Stones in water
I have painted this picture with only two colors, one blue and the complementary color to blue, it usually means a brown color. You can choose which blue and brown you want, but before you start painting, check that they can be mixed together into a reasonably neutral black. I myself used Phthalo Blue (RS) and Pyrrole Orange, if you own these colors, use them, they work very well together.
The first thing you should do is paint all the water, but not the stones, with a light gray color that you mix with the two selected colors. Try to make this gray color surface as smooth as possible, very fluid painting in other words. Let the paint dry completely, it must be completely dry before you start the next step, which is to paint the blue wave pattern that you can see in the photo. I used unmixed phthalo blue diluted just enough with water. The wave pattern is not completely horizontal, it varies over the entire water surface. Look closely at the photo and try to imitate how the waves have different angles over different parts of the water.
Now it’s time to start painting rocks, mix a rather light fairly neutral brown color of the two colors. The pattern that you paint on the stones should be quite rough, it should form a basis for the rest of the stones. The whole stones should not be painted, only a few spots here and there. Keep in mind that the light comes from the left in the picture, so all stones should have more color on the right side.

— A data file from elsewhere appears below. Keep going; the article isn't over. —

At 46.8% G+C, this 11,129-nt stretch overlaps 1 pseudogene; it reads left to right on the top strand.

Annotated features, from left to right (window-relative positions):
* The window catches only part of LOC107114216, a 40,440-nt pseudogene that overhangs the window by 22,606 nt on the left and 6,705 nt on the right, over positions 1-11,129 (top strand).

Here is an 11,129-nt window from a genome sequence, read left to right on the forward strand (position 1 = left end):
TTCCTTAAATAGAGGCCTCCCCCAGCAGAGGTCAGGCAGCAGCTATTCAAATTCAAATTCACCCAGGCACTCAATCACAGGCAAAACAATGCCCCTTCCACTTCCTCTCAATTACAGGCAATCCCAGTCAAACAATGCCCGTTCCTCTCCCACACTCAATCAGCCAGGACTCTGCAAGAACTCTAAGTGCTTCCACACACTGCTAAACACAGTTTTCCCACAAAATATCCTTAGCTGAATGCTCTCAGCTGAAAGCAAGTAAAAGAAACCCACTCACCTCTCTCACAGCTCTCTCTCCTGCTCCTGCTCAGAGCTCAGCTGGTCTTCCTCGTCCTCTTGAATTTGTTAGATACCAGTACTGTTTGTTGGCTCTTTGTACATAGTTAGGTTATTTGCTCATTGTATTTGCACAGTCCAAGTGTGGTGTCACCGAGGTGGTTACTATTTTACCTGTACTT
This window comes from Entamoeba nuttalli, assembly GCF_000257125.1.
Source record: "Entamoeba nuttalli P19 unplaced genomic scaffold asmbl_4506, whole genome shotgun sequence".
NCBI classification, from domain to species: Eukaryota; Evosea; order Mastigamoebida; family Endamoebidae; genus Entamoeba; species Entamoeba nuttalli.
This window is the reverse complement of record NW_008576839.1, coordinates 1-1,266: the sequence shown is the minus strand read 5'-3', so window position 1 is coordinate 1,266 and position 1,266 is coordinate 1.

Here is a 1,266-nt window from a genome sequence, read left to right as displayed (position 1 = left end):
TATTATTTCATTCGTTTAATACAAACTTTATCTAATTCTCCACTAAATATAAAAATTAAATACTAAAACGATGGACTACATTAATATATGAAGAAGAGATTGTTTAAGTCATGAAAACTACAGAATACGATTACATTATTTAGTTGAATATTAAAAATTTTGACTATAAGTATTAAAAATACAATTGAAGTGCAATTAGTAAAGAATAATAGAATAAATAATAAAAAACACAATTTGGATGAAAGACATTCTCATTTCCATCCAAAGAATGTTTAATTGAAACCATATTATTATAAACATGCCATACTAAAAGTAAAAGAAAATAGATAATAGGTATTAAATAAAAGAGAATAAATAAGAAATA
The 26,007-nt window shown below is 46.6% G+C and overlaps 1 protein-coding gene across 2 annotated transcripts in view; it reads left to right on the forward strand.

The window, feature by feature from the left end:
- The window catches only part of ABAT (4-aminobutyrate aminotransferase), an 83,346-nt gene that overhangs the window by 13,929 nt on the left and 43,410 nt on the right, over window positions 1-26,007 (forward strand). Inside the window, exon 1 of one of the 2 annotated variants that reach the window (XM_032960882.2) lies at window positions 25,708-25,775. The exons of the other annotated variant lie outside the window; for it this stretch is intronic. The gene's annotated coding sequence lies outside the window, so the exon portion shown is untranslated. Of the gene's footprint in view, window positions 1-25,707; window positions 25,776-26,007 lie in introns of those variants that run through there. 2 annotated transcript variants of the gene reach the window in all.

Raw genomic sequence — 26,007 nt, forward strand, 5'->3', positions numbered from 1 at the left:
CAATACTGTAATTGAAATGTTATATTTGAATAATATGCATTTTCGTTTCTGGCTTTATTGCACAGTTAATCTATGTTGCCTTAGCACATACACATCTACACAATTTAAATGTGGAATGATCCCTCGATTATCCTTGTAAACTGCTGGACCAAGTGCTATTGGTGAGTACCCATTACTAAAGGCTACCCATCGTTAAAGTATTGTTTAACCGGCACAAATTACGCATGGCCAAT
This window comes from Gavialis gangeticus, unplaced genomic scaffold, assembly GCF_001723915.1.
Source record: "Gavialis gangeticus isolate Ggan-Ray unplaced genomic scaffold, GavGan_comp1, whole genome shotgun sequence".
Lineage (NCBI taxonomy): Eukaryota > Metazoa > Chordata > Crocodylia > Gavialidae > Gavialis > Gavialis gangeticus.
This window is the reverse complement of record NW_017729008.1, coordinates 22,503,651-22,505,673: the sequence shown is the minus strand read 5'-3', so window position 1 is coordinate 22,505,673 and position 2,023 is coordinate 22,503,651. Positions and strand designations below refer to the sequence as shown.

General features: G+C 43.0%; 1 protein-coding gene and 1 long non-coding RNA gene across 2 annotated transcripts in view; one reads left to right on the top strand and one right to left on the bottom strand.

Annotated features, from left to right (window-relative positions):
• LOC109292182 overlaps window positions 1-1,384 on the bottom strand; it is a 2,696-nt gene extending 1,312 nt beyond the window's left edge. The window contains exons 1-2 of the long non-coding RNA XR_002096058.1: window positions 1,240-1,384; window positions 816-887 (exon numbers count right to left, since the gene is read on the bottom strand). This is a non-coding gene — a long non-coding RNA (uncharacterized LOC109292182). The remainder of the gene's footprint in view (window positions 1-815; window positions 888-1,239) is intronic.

Paint with clean water one of the stones and then paint with a dark paint mixture wet in wet in such a way that the shape of the stones becomes clear, darkest at the water’s edge and lightest on top of each stone. Also paint the reflections of the stones in the water. When painting reflections, it is very important that you simultaneously create credible waves, study the photo carefully. There is also some seaweed that floats on the water surface a little here and there, this should also be painted. If you paint the seaweed a little in spots, the illusion of light reflections is created and thus the seaweed looks wet.
This is really a continuation of the previous step, more color wet in wet. But even some defects on the stones are painted when they have become dry, cracks and the like. Take advantage of the pattern that was painted in the second step, where it happened to end up a small unpainted surface, put a shadow next to it (on the left side) so it seems to be meant from the beginning. That way you get some structure on the stones. The top of each stone must be lighter than the water behind, which means that it must be completely unpainted.